You may want to consider what the direction derivative is doing geometrically which is finding the rate of change of some function with respect to a particular basis vector.
So usually you find derivatives with respect to the common basis vectors like x,y,z (or e1, e2, e3) but you don't have to do it this way.
You can actually find the derivative with respect to an arbitrary vector and this means you have to find the "projection" of the function with respect to that vector.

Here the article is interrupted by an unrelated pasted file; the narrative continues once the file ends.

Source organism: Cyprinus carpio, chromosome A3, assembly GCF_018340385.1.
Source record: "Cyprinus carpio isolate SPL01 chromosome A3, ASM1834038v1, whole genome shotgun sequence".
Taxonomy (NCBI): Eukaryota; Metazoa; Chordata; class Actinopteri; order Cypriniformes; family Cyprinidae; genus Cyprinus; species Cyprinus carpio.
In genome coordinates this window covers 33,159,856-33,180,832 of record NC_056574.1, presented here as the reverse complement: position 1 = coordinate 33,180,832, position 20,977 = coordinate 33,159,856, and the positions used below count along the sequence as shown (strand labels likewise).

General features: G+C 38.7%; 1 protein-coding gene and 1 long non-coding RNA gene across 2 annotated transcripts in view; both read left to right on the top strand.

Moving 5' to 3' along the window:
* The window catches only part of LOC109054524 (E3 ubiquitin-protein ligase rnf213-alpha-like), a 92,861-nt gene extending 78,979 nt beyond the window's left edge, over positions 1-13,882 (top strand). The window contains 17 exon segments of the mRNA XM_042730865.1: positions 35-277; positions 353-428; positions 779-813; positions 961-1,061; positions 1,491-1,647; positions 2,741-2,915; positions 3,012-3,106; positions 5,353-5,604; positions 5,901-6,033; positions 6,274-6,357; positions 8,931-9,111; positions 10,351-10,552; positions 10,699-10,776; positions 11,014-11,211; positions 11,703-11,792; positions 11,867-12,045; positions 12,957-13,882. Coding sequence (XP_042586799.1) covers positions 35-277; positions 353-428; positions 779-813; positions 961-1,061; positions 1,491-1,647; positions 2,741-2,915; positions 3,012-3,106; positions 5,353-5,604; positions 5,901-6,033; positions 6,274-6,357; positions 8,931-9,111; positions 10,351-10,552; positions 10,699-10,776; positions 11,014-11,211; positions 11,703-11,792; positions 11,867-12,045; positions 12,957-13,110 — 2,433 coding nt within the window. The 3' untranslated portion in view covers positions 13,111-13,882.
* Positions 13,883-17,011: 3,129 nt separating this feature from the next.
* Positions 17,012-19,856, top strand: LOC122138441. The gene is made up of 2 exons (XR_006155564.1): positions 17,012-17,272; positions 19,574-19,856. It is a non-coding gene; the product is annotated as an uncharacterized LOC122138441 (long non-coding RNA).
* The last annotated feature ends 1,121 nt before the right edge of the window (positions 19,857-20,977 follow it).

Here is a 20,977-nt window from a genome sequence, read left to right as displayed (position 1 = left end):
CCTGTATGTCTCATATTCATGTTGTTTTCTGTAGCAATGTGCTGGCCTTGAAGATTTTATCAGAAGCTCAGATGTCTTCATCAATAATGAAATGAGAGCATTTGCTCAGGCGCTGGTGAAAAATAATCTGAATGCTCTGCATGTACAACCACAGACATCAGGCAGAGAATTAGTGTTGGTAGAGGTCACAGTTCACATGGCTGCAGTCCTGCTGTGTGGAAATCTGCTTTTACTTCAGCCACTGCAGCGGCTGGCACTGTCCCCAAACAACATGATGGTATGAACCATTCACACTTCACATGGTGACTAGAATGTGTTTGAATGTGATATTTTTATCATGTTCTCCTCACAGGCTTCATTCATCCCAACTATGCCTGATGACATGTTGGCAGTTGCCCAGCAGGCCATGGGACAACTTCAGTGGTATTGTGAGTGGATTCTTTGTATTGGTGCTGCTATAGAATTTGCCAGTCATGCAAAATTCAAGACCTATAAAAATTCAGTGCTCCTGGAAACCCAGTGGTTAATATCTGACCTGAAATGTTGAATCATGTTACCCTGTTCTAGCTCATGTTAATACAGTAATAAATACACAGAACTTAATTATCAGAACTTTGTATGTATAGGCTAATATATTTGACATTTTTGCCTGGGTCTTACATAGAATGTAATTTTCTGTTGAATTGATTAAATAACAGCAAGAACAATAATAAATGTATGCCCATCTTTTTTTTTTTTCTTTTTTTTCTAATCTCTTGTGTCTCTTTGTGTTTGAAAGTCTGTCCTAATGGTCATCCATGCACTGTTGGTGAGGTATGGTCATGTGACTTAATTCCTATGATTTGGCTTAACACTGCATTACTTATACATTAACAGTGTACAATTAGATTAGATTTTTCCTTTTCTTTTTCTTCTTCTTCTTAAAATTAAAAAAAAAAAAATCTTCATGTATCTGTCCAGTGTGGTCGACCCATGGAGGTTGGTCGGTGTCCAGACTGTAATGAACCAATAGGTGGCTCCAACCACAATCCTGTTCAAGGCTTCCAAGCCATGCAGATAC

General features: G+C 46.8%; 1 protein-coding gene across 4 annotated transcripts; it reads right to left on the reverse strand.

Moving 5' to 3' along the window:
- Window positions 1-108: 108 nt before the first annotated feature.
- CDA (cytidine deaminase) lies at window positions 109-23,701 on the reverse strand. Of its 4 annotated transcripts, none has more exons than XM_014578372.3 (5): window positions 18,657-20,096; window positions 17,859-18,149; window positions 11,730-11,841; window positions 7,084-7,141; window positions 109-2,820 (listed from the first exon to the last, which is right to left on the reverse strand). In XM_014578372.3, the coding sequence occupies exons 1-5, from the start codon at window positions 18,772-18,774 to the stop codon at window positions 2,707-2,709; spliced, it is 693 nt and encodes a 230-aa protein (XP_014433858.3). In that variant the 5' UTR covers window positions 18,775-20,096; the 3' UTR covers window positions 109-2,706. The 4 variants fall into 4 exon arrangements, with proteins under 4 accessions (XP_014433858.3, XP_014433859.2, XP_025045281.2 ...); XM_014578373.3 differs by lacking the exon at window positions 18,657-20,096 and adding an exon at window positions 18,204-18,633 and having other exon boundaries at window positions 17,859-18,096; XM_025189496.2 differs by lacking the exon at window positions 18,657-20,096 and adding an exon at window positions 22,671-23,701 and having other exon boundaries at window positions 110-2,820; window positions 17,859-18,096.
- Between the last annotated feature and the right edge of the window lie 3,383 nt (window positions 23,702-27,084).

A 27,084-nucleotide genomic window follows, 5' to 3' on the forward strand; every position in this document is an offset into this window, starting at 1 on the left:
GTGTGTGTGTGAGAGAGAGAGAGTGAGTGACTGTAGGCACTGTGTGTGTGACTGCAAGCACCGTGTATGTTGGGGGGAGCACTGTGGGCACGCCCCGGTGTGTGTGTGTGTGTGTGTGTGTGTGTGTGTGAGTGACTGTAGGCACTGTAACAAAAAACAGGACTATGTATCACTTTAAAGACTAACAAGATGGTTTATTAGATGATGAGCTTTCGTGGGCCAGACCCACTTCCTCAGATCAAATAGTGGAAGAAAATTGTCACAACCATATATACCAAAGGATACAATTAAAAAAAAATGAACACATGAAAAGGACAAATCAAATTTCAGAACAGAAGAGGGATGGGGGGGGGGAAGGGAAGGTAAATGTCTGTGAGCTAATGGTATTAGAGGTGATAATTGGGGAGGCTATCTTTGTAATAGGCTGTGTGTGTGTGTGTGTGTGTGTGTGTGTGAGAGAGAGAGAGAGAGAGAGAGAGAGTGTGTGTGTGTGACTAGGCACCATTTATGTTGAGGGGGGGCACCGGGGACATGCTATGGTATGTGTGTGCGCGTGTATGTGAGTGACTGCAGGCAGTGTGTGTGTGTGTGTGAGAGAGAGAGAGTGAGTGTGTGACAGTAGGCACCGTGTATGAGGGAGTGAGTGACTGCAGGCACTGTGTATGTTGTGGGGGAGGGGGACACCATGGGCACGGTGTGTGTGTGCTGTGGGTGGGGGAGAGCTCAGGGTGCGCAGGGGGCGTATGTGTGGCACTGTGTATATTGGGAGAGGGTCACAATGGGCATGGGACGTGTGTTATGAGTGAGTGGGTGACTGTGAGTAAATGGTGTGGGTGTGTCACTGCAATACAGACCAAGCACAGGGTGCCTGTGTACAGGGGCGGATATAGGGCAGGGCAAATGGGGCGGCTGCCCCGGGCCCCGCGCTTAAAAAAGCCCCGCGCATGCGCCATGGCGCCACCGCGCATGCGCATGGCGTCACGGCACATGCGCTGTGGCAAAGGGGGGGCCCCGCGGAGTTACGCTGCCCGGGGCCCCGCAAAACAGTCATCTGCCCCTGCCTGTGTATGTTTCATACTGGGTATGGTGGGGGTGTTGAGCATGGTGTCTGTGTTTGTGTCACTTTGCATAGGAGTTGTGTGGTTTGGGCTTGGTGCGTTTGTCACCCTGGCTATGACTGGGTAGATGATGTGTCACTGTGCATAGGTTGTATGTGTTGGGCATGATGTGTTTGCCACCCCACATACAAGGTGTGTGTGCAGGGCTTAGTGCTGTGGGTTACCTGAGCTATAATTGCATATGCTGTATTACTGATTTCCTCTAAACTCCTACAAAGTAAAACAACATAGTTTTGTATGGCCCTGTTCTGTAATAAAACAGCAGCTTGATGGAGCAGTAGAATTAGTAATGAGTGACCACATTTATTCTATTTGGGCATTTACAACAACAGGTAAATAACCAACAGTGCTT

This involves what is called an inner product and it is usually denoted <v,ex> where you are projecting v to the basis vector ex.
Finding this component requires you to subtract the component perpendicular to that vector and then normalizing it (if it needs normalization). You don't typically normalize the tangent vector but you do typically normalize the vector you are projecting to.
After this it's a matter of taking the appropriate limit and you will have the definition for a grad_v(f).
There is a subtraction of each component with respect to a particular variable and what I've mentioned in this post can be put into further context.